It is as if a small country of wealthy bikers had formed. Under them, they would start producing wound Harleys, despite the fact that they would catch up to piece ferrari, lamborshiny, etc.
              1. 0
                18 September 2017
                Quote: brn521
                Those. there were Ulfberts crucible and there were European Ulfberts made at the limit of technology, but still inferior to crucibles.
                Kill it somewhere, now I don’t remember where, that low-quality Ulfberts are fakes of cunning blacksmiths-crooks. If, as if, Irbit motorcycle makers stuck a Harley badge on their crafts)))
                1. 0
                  19 September 2017
                  Quote: otto meer
                  Kill it somewhere, now I don’t remember where, that low-quality Ulfberts are fakes of cunning blacksmiths-crooks.

                  The same film seems to be mentioned. Those swords on which the word ulfbert is written non-standardly are of high quality. The rest is not very. But I surfed the Internet, experts in unison say that ulfberts come from Europe. And at the same time, they were normally noted only by the Vikings. Hence the comparison with Harley and bikers. There is a story about how American bikers bought and burned Japanese Harleys. Those. there in the first place is not even quality, but communion with the legend.
                  Quote: otto meer
                  If, as if, Irbit motorcycle makers stuck a Harley badge on their crafts)))

                  It is unlikely that the Vikings bought the dream of their lives from anyone through third parties. Unless through their trusted. Hence the suspicion that this original office riveted swords in different price ranges in order to properly cover the formed market.
                  1. +1
                    19 September 2017
                    Quote: brn521
                    The same film seems to be mentioned. Those swords on which the word ulfbert is written non-standardly are of high quality. The rest is not very. But I surfed the Internet, experts in unison say that ulfberts come from Europe.
                    maybe there’s absolutely nothing to argue about here. I will only add that in addition to the well-known ulfs, the Scandinavians also willingly gave weight in gold for swords from Gardariki. There are many references to this in the sagas. The most famous is Turfing, the sword of the king by the Serglams of Gardarika, described in the saga of Herver. So not a single ulfbert ...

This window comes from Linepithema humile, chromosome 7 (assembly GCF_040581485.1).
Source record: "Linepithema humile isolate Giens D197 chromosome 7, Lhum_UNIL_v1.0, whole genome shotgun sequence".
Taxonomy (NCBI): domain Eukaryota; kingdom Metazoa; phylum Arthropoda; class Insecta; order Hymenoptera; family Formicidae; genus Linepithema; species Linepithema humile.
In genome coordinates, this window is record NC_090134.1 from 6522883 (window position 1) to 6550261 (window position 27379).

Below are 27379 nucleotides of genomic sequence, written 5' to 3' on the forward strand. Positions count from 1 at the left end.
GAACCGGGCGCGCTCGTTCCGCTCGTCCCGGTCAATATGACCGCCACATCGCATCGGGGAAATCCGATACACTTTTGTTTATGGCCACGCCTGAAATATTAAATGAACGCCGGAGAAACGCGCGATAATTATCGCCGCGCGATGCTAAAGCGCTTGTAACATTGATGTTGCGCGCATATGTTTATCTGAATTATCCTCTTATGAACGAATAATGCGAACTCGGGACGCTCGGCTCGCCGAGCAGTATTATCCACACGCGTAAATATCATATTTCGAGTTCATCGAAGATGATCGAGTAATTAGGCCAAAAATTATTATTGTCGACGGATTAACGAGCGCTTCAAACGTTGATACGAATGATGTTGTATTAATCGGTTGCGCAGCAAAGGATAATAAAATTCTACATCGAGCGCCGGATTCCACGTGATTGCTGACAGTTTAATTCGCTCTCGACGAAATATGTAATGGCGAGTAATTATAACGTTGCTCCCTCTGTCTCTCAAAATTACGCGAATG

Quote: brn521
                    There is a story about how American bikers bought and burned Japanese Harleys.
                    I heard another. Moreover, from a direct participant in the events of the former Bandidos. The backbone of the Bandidos was made up of Vietnam veterans and therefore when they saw the choppers (they didn’t count the rest for motorbikes) from Honda or Yamaha, the rider was pounded and the car was broken or burned.
  3. 0
    17 September 2017
    I have long heard that the legends of swords in stone go back to the "Bronze Age" .... Bronze items and weapons were poured in stone forms .... So the ancient technological process has preserved human memory ....
  4. +4
    17 September 2017
    Another article under the heading “X” files. “Well, how can you write such an“ X ”and then publish it? Well, V.O.Shpakovsky wrote earlier about medieval weapons. An inconsiderate author, you don’t understand, in Europe of the early Middle Ages it was technically impossible to cast anything from steel. And yes, the swords were made of so-called “Damascus steel.” Not false Damascus steel, but real. And crucible steel is damask steel (which is not steel in our understanding). metallurgists write at least once an article on the development of metallurgy from the Bronze Age to the present day, otherwise we will read “X” files about casting “low-carbon steel with a high degree of slag impurities.” Explain to people that Japanese swords are not a miracle weapon and wretched technology.
    1. +2